Why TSLA Overshot to the Upside from a Technical Analysis Perspective


This is one reason why TSLA made its record 3 day move of 60%+.


Its not because we featured it to clients just before the big breakout.


Its partially due to the fact that the stock was breaking into new highs with no bag holders that got in above the breakout point.  Naturally, it was also above a rising 200 day moving average at the same time.


So if you are reading this and TSLA or another favorite growth stock is below a declining 200 day moving average, its a good idea to think twice and ask yourself why?  Money talks and large investors often know better to jump onto a sinking ship.


Other Signs to Look for


Another good sign we look for is a series of higher lows and higher highs for the stock for many months, or preferably, years.  If we find a strong enough pattern with a consistent support level, we can buy near that support level as the price is starting to trend back higher as long as the fundamentals and outlook are improving.


However, with the stock down 18% today after triggering our exit strategy yesterday, clients using our high tight flag strategy took a big profit within a week and will wait for another good swing trade.


Other stocks, like ALEC over the past couple days, will break out of the same very bullish technical pattern and likely make a nice move for us also.  ALEC soared over 20% out of another high tight flag within a couple days.  The optimized high tight flag strategy continues to be our top strategy in the current market as long as it meets the requirements in the high tight flag course videos.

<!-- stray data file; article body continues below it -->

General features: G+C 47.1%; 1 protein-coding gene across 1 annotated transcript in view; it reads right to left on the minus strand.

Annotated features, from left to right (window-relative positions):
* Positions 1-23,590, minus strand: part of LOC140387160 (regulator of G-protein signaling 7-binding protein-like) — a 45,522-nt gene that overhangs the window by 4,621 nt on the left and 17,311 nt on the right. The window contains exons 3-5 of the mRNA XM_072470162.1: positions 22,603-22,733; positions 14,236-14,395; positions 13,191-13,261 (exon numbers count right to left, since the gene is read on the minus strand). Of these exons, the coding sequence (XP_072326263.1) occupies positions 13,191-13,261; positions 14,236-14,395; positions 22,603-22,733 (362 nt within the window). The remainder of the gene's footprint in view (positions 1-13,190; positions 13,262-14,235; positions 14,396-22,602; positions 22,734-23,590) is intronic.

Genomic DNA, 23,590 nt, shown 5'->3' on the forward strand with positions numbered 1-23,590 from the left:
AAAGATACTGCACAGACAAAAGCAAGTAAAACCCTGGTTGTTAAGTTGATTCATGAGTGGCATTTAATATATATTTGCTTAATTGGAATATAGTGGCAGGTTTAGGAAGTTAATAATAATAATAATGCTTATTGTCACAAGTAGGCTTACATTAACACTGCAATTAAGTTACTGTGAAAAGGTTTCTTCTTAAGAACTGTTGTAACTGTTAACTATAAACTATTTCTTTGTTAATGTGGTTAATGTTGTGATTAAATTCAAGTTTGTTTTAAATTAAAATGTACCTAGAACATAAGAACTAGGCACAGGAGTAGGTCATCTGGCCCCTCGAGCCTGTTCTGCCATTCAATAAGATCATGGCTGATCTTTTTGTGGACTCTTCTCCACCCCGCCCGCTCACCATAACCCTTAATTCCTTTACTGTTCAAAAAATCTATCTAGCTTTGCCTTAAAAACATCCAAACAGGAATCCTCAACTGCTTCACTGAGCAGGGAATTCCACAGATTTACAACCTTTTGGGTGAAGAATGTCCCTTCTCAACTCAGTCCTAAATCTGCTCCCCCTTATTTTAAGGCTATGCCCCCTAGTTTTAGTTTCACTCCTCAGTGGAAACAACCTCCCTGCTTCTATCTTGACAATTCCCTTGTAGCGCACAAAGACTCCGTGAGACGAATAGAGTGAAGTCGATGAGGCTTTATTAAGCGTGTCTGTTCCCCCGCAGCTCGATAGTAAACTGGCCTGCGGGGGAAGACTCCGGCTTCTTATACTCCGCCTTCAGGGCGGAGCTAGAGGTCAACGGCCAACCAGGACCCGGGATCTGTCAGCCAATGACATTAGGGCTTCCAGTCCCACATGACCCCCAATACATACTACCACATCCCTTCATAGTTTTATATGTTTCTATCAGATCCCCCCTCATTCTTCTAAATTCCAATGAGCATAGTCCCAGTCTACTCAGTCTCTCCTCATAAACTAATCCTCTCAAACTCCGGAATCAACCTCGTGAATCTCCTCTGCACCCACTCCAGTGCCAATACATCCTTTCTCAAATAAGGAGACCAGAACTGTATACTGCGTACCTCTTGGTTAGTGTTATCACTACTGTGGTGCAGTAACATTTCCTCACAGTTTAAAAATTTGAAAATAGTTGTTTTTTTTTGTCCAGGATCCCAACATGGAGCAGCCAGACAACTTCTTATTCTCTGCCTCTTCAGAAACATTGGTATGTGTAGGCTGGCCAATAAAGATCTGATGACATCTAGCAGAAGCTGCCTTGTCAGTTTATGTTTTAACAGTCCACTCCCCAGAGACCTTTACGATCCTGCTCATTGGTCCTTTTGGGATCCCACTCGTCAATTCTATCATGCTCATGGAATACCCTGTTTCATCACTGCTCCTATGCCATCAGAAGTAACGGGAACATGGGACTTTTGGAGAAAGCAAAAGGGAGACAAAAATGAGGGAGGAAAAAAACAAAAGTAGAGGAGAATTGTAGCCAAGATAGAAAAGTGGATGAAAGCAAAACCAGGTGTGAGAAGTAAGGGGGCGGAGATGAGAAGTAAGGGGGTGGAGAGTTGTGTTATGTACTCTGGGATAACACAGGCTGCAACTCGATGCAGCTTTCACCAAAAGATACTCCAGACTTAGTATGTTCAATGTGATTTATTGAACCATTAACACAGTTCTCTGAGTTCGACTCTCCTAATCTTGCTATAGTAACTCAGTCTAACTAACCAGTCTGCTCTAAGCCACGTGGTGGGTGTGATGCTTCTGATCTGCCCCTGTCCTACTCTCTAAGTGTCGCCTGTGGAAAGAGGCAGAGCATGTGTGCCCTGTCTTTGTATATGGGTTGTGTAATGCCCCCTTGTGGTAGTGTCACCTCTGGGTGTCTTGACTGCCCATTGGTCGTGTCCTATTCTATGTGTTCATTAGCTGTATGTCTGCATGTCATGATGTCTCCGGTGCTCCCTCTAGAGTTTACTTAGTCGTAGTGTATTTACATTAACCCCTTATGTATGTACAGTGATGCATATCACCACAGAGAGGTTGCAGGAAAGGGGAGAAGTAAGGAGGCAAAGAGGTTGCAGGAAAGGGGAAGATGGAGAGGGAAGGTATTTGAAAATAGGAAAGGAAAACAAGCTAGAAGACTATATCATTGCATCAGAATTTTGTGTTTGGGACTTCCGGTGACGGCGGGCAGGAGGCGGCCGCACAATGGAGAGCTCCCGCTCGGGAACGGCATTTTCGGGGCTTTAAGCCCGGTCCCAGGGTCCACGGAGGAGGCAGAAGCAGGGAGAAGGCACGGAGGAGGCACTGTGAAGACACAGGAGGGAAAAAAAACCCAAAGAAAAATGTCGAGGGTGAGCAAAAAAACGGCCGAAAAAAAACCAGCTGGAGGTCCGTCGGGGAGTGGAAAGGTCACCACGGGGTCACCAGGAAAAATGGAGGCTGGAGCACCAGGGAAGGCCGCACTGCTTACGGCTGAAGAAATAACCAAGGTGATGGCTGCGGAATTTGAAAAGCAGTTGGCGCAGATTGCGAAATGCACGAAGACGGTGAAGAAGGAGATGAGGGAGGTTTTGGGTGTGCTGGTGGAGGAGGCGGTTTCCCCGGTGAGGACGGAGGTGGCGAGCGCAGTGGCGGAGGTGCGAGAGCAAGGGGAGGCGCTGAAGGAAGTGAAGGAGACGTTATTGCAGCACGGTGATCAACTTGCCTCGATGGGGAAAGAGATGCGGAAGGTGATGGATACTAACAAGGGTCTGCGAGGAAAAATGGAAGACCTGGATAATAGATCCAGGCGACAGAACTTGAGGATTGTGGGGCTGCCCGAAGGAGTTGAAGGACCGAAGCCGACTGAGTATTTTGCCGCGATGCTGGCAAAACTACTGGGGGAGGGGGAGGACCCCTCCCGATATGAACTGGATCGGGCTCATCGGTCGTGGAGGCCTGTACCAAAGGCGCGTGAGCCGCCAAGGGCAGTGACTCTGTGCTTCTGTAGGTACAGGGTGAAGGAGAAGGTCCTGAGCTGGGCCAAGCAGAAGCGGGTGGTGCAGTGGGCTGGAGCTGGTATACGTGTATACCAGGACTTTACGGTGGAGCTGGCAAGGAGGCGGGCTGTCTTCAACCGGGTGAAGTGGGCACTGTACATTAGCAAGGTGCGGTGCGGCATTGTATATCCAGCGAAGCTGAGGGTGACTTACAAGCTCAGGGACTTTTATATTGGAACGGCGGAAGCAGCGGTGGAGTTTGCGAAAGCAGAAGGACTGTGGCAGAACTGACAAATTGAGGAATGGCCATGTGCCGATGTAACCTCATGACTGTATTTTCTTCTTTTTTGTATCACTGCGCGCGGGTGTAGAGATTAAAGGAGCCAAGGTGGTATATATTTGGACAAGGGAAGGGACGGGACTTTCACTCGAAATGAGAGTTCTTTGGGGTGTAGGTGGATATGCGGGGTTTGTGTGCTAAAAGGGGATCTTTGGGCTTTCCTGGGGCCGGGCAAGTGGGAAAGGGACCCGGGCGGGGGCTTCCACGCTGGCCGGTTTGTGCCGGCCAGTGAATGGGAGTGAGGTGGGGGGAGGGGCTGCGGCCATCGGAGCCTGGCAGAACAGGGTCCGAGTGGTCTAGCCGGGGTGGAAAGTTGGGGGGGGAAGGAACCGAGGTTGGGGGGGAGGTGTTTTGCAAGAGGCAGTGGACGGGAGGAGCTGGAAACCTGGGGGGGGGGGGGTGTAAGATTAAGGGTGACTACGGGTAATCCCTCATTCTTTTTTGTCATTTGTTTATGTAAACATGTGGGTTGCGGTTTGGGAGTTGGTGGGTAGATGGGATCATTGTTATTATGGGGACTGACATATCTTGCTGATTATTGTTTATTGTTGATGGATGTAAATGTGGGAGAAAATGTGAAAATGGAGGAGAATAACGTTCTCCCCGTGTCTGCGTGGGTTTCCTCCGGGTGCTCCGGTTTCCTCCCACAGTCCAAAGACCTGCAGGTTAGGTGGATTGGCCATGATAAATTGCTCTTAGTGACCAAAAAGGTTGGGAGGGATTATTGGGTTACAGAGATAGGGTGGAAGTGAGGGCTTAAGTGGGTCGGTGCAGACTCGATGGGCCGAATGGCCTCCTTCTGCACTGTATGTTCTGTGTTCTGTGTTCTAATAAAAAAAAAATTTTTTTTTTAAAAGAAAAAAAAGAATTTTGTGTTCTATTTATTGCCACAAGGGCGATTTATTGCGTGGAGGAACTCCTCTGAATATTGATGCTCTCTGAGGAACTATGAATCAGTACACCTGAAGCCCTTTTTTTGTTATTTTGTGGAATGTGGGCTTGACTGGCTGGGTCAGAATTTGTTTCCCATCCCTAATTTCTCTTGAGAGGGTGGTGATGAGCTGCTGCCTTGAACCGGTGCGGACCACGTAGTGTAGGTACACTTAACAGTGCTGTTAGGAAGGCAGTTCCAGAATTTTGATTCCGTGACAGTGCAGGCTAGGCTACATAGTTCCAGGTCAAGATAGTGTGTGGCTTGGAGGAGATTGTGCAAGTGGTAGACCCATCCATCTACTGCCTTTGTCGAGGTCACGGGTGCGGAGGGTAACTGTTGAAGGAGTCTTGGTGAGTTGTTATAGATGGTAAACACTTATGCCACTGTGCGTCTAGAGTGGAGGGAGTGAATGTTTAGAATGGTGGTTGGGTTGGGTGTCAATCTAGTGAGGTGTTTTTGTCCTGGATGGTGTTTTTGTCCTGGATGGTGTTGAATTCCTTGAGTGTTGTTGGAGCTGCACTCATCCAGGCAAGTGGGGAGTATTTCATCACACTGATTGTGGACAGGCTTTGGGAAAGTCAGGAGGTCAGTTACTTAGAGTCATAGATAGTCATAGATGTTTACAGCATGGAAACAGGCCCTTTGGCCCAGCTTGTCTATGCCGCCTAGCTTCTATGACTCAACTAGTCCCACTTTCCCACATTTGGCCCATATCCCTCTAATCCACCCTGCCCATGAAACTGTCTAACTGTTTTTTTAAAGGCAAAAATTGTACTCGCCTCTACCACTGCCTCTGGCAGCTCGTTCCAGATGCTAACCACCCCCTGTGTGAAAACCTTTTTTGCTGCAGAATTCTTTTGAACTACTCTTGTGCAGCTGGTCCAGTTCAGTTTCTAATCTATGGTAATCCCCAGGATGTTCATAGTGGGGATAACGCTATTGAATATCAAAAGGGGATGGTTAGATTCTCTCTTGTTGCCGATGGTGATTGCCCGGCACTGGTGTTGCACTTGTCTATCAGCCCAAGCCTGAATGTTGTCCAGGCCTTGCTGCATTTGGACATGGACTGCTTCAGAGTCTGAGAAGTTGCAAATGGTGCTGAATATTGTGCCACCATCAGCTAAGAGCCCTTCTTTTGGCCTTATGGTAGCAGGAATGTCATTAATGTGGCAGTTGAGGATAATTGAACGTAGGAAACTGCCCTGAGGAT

Fortunately, there likely will be other good technical entry points on TSLA this year.   The next one we are looking for is a 1-2-3 trend change or a bullish candlestick pattern starting off the 50 day moving average.   A follow-on buying opportunity used by top growth stock traders and investors.




Our annual New Years sale is now available.  This year you get a great deal on the Daily Alert plus a discount on the hottest chart pattern over the past few months – the high tight flag.



Be One of the 50 traders that Will Receive this years New Years Sale



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Showing 2 comments
  • Hi

    Is TTBF an option recommendation service or is it pure stock?

    • Brian Neall

      We trade the underlying stock. However, the high tight flag strategy is probably a good one to use with options because the vast majority will make at least a 7% move higher within several days if they meet the requirements in the high tight flag course like SPCE (twice), BILL and TSLA have done so far this year. Some customers have emailed us back over the years to tell us they had good results using options but generally you will have a lower win rate buying options because you have to be right about both the direction of stock and timing. Generally, the value of an option will go down each day if the price of the stock remains roughly the same.